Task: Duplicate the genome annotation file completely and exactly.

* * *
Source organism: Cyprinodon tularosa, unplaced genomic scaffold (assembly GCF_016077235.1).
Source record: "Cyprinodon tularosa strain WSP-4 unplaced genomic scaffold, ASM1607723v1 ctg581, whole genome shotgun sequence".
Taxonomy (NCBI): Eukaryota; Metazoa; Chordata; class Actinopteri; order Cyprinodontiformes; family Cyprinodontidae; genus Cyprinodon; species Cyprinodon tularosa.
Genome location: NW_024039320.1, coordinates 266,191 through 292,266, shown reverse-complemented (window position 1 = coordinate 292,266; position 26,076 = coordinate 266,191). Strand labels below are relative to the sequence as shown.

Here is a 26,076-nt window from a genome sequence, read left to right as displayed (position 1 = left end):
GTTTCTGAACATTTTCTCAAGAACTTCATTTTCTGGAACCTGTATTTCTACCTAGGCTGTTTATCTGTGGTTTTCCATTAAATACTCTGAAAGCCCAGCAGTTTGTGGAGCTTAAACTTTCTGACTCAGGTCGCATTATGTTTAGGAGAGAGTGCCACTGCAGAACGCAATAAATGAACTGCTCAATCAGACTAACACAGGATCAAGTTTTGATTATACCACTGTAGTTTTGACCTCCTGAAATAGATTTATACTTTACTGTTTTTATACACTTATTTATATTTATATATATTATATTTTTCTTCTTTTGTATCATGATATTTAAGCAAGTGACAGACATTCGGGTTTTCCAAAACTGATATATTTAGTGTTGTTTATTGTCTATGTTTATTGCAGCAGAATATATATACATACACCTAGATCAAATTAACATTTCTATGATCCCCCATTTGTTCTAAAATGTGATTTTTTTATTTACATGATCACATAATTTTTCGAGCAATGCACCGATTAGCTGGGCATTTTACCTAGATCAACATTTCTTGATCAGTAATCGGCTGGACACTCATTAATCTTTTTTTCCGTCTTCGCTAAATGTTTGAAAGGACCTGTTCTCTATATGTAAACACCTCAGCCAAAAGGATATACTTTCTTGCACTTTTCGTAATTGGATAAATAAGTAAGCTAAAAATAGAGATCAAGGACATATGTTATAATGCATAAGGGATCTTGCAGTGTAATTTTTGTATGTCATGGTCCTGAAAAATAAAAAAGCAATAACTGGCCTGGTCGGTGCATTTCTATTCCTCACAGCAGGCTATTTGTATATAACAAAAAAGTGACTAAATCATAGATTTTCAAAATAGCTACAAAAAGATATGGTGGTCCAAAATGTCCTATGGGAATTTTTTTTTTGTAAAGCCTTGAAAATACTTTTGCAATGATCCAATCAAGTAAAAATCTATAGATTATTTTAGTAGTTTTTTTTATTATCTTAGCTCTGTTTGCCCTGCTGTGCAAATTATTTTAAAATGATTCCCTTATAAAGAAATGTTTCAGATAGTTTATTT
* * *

Source organism: Cyprinodon tularosa, unplaced genomic scaffold (assembly GCF_016077235.1).
Source record: "Cyprinodon tularosa strain WSP-4 unplaced genomic scaffold, ASM1607723v1 ctg581, whole genome shotgun sequence".
Taxonomy (NCBI): Eukaryota; Metazoa; Chordata; class Actinopteri; order Cyprinodontiformes; family Cyprinodontidae; genus Cyprinodon; species Cyprinodon tularosa.
Genome location: NW_024039320.1, coordinates 266,191 through 292,266, shown reverse-complemented (window position 1 = coordinate 292,266; position 26,076 = coordinate 266,191). Strand labels below are relative to the sequence as shown.

Here is a 26,076-nt window from a genome sequence, read left to right as displayed (position 1 = left end):
GTTTCTGAACATTTTCTCAAGAACTTCATTTTCTGGAACCTGTATTTCTACCTAGGCTGTTTATCTGTGGTTTTCCATTAAATACTCTGAAAGCCCAGCAGTTTGTGGAGCTTAAACTTTCTGACTCAGGTCGCATTATGTTTAGGAGAGAGTGCCACTGCAGAACGCAATAAATGAACTGCTCAATCAGACTAACACAGGATCAAGTTTTGATTATACCACTGTAGTTTTGACCTCCTGAAATAGATTTATACTTTACTGTTTTTATACACTTATTTATATTTATATATATTATATTTTTCTTCTTTTGTATCATGATATTTAAGCAAGTGACAGACATTCGGGTTTTCCAAAACTGATATATTTAGTGTTGTTTATTGTCTATGTTTATTGCAGCAGAATATATATACATACACCTAGATCAAATTAACATTTCTATGATCCCCCATTTGTTCTAAAATGTGATTTTTTTATTTACATGATCACATAATTTTTCGAGCAATGCACCGATTAGCTGGGCATTTTACCTAGATCAACATTTCTTGATCAGTAATCGGCTGGACACTCATTAATCTTTTTTTCCGTCTTCGCTAAATGTTTGAAAGGACCTGTTCTCTATATGTAAACACCTCAGCCAAAAGGATATACTTTCTTGCACTTTTCGTAATTGGATAAATAAGTAAGCTAAAAATAGAGATCAAGGACATATGTTATAATGCATAAGGGATCTTGCAGTGTAATTTTTGTATGTCATGGTCCTGAAAAATAAAAAAGCAATAACTGGCCTGGTCGGTGCATTTCTATTCCTCACAGCAGGCTATTTGTATATAACAAAAAAGTGACTAAATCATAGATTTTCAAAATAGCTACAAAAAGATATGGTGGTCCAAAATGTCCTATGGGAATTTTTTTTTTGTAAAGCCTTGAAAATACTTTTGCAATGATCCAATCAAGTAAAAATCTATAGATTATTTTAGTAGTTTTTTTTATTATCTTAGCTCTGTTTGCCCTGCTGTGCAAATTATTTTAAAATGATTCCCTTATAAAGAAATGTTTCAGATAGTTTATTT